Tonight, I'm told, St. Nick is flying over Brew City, filling shoes or stockings with heavenly edibles. As a kid, I wished my family celebrated St. Nick because most of my classmates did, but apparently, my Italian and Russian ancestors didn't dig ol' Nick.
Personally, I'm not even sure if St. Nick and Santa are the same person. If so, how does Santa find time during what must be an insane work month to make a worldwide journey just to plop a few¬† Hershey's kisses in sneakers?
And if Santa and St. Nick aren't the same person, how was it decided who got to make the big journey on the 25th and who got stuck with the early December¬† mini-tour?
All musings aside, I'm just wondering if I should celebrate St. Nick with my kids, or just skip it, like my folks did. Sure, it's festive and fun, but do they really need more trinkets or sugar bombs? Maybe it's because I don't have a history with the holiday, but I clearly don't get it.
I chose to continue the tradition of St. Nick w/my kids. St. Nick was a saint to children who were orphans and he was known to rescue young women forced into prostitution..so I've been told. The significance of the eve of Dec. 5th is when he rescued children from a sinking boat? St. Nick is considered the same as Santa, however in our house we pretend St. Nick works for Santa (a relative) and he's the guy that comes with a stocking full of little presents and a couple sweet treats, and most importantly, a warning letter from St. Nick to be good and remember to brush your teeth, etc..because Santa is watching and making his list and checking it twice... This letter comes in many forms, but always in a form that can be kept as a keepsake. We have a few of the letters hanging on our Christmas tree since my daughter was 7 months old (her 1st Christmas).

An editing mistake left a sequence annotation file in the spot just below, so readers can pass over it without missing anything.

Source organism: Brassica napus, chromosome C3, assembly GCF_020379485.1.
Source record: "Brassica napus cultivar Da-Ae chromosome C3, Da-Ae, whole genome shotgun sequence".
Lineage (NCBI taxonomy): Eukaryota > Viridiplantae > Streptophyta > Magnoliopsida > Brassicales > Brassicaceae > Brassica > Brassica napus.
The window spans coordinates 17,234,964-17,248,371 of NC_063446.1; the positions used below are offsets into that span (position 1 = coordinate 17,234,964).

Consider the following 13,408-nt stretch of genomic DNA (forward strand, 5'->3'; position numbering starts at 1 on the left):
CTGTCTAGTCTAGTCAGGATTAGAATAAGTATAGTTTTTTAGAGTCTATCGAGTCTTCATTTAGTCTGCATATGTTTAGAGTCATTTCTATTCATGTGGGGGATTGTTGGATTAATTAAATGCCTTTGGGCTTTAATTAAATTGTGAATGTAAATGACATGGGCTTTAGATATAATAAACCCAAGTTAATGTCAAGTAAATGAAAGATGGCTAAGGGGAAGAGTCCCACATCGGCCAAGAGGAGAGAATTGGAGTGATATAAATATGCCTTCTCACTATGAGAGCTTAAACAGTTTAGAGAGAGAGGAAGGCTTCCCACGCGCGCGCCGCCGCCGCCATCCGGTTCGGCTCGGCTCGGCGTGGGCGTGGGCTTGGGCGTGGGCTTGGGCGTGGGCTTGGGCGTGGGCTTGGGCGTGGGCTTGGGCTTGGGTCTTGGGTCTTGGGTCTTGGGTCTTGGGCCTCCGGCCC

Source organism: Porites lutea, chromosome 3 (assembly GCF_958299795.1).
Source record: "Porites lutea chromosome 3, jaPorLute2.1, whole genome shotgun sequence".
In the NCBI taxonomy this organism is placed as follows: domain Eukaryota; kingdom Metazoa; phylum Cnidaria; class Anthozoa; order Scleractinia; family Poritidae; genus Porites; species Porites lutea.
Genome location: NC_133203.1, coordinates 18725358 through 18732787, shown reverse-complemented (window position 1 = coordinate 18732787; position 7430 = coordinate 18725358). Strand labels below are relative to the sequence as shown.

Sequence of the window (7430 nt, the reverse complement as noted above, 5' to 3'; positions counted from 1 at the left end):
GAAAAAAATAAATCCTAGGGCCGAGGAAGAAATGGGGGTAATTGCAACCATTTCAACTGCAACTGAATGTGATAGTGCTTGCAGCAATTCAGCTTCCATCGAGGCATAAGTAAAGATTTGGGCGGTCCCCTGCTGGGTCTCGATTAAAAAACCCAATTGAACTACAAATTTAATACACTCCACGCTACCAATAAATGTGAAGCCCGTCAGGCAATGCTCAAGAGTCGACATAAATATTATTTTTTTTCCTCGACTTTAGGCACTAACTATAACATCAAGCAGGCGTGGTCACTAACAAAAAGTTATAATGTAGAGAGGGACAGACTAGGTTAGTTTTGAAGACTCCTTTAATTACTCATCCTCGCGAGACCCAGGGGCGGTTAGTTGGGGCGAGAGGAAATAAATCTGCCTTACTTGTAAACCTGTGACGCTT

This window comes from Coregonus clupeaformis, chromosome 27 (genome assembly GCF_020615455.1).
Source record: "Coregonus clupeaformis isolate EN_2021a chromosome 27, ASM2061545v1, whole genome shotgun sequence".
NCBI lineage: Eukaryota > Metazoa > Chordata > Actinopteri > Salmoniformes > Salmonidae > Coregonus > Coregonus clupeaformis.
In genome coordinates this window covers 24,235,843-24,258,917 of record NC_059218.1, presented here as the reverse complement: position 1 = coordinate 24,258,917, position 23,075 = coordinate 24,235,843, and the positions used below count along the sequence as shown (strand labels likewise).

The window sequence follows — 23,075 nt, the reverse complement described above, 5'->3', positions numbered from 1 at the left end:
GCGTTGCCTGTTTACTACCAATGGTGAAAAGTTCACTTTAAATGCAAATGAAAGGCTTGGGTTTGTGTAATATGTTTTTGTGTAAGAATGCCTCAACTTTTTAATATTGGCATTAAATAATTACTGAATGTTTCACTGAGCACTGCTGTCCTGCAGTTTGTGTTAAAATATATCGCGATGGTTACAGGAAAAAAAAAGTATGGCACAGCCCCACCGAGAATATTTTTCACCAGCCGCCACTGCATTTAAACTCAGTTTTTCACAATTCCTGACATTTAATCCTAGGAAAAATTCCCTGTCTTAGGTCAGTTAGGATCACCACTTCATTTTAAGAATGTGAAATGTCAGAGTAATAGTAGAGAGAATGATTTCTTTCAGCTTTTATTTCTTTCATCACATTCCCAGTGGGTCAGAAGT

I like to celebrate St. Nick at the office and at home. It's always such a surprise to everyone, no one ever remembers this holiday! I like to spread joy and laughter on a cold winter day. Nothing warms up an office like smiles!
St. Nick for me as a kid was when my dad would throw on a santa suit, come to my house with chocolate and a small gift and ask my brother and I what we would like for Christmas.
I realized at the young, tender age of 4 or 5 that santa was not real when I looked at a picture my mom took of santa leaving. I noticed his wrist wasn't covered by the outfit and looked exactly like my dads. I was in shock, but I managed to move forward with my life.
As a person who celebrated St Nick as a child and now doesn't here is my view.
1. Getting candy from St Nick is fun. But you should and your children should understand who he is. A quick internet search will assist in this. You should not celebrate something you do not understand or a belief you do not prescribe to.
2. I had a real problem with my kids waking up after their Dad went to work and diving into their stockings. My husband works very hard to provide for us. He should be able to share in their delight of opening their stockings. Because of my very strong feelings about this we no longer celebrate St Nick and our children receive their stockings on Christmas with their presents.
3. Stop worrying about evil "sugar bombs,' and let your kids enjoy a sweet Christmas. I let my kids enjoy the fruits of their stockings whenever they want. Christmas comes but once year, let them enjoy it with all the candy canes and chocolate you have decided to fill their stockings with.
The gifts St. Nick brings us are always to be shared. Here is a link with the history and other traditions from around the world.
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